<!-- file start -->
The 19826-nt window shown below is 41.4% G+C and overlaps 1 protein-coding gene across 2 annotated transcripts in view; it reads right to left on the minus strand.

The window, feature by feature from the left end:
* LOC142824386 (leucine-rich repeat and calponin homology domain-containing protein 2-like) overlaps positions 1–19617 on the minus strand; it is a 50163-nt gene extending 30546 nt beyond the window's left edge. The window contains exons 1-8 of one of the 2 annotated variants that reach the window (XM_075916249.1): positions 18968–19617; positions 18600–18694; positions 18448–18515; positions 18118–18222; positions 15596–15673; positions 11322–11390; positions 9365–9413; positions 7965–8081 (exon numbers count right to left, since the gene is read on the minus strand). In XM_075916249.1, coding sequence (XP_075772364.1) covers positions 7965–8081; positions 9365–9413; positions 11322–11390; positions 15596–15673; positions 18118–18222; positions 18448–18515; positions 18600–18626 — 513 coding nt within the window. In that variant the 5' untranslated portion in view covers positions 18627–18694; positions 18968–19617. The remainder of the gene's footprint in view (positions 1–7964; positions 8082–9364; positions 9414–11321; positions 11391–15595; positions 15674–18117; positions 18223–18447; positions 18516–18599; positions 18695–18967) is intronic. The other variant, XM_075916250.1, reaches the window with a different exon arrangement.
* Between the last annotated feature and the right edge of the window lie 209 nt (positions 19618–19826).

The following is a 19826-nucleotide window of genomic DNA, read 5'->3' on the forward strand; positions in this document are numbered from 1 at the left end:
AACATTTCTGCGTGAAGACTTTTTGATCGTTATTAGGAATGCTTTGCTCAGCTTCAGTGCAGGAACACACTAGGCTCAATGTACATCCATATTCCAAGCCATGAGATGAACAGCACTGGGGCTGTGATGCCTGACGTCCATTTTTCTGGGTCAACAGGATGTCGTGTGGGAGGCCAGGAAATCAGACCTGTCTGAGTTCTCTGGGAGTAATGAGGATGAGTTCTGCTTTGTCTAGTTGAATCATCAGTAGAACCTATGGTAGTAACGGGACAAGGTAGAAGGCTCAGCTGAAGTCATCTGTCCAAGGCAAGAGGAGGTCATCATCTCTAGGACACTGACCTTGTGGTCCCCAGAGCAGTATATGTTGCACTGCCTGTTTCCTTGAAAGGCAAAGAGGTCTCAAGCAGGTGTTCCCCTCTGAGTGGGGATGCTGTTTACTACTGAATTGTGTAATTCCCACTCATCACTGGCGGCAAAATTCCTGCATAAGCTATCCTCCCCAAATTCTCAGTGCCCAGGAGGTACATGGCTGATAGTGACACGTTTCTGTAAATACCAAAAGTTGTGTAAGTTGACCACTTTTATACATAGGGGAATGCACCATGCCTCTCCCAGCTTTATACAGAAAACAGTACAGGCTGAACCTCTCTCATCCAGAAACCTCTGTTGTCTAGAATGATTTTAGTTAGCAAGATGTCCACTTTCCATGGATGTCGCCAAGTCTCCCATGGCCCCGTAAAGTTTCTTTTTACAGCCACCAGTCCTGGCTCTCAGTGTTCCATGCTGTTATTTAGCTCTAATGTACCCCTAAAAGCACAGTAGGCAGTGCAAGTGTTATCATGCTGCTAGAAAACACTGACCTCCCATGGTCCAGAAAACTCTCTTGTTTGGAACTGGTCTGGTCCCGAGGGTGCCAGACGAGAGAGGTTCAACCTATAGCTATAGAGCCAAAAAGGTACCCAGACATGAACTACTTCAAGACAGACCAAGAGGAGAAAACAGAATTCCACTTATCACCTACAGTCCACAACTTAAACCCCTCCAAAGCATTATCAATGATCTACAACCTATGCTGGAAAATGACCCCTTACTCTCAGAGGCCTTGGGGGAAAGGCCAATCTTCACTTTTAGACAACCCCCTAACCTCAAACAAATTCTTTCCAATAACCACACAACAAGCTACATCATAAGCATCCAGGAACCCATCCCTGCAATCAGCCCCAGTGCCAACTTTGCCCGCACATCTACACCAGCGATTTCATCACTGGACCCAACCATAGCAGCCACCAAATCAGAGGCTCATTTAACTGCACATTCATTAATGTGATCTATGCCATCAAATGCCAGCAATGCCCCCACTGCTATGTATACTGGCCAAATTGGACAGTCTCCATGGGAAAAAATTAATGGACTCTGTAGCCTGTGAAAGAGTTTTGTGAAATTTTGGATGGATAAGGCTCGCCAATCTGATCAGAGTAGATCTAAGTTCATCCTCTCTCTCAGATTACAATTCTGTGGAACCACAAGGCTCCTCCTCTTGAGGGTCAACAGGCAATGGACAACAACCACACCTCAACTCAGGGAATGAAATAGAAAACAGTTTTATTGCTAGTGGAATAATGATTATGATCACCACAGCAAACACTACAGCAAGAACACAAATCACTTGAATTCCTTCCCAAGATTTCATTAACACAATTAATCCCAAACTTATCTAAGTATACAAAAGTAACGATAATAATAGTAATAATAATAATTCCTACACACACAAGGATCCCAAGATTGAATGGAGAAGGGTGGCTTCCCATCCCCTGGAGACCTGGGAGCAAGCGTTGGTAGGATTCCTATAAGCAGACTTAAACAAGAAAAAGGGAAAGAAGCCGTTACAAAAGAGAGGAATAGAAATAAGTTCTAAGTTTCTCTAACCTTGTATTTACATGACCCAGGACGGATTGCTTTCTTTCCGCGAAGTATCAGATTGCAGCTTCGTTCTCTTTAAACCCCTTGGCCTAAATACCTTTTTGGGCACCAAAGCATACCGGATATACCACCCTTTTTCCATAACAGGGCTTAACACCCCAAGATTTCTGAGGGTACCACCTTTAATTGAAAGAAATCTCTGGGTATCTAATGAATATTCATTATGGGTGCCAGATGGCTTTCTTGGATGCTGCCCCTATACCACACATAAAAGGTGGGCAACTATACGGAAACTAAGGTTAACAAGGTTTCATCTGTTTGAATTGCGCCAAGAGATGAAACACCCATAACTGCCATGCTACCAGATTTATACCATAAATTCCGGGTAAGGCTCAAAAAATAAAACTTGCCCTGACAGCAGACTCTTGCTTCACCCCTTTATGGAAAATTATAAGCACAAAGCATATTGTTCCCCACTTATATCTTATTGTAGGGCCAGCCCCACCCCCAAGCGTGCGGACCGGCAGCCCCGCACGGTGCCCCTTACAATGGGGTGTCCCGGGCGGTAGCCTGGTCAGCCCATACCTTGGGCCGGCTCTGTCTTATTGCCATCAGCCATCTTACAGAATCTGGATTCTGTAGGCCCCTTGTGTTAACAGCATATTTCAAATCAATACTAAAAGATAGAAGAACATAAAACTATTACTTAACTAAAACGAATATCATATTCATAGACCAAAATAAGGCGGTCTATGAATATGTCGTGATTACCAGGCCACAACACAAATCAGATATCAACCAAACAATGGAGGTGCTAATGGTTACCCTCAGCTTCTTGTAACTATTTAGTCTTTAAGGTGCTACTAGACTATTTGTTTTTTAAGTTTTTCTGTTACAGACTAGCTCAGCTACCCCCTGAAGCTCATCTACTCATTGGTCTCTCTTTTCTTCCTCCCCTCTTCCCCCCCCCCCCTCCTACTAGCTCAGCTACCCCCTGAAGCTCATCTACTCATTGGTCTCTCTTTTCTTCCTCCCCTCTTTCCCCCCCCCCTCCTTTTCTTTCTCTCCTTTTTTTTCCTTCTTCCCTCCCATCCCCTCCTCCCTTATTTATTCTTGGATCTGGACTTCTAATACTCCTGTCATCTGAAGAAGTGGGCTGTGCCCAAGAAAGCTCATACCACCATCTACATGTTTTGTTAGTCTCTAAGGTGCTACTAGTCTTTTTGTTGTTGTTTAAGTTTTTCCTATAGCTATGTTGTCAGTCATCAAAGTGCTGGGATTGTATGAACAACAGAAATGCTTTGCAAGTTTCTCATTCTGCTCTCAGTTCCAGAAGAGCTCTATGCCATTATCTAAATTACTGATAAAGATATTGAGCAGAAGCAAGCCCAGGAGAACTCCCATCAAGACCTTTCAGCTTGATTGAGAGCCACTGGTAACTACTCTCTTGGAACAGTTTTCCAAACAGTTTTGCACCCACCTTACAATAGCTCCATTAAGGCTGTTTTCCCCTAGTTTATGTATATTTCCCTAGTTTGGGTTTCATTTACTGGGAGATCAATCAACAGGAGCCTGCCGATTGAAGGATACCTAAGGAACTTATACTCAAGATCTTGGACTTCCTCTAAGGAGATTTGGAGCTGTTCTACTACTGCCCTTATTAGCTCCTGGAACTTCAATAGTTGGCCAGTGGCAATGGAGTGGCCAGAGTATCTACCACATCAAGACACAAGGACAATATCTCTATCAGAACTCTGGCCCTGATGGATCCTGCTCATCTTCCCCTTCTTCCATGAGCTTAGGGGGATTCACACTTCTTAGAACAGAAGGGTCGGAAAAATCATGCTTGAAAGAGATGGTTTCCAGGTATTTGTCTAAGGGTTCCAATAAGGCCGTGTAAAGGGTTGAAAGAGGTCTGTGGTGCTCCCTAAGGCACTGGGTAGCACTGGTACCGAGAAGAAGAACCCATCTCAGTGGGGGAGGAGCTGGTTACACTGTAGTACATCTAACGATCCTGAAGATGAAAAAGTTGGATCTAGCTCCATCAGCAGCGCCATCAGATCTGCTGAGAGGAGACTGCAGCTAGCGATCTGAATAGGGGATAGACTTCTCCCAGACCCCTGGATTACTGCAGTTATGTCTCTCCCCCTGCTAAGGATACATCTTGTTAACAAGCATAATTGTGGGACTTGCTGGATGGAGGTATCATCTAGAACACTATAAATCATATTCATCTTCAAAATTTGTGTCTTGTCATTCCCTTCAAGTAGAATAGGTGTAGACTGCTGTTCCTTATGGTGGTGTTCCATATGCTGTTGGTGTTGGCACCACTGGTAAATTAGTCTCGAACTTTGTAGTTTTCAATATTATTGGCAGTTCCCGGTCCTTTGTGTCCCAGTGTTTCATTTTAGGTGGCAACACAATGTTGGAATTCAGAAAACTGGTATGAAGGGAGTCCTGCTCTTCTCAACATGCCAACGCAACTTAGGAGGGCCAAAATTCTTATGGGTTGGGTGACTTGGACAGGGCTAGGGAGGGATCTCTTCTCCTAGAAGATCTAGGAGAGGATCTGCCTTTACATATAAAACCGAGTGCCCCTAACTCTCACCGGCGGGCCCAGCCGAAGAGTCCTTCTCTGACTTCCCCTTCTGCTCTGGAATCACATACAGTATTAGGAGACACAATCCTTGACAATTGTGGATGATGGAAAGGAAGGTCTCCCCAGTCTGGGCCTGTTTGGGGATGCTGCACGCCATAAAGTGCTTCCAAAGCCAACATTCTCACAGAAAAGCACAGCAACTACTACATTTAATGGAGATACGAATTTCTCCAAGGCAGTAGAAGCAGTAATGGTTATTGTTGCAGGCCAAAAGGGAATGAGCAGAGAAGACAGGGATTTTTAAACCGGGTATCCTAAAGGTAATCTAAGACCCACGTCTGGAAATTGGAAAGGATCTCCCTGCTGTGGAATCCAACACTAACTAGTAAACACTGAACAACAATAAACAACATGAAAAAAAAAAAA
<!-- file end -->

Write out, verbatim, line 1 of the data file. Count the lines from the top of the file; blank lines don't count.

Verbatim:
The 19826-nt window shown below is 41.4% G+C and overlaps 1 protein-coding gene across 2 annotated transcripts in view; it reads right to left on the minus strand.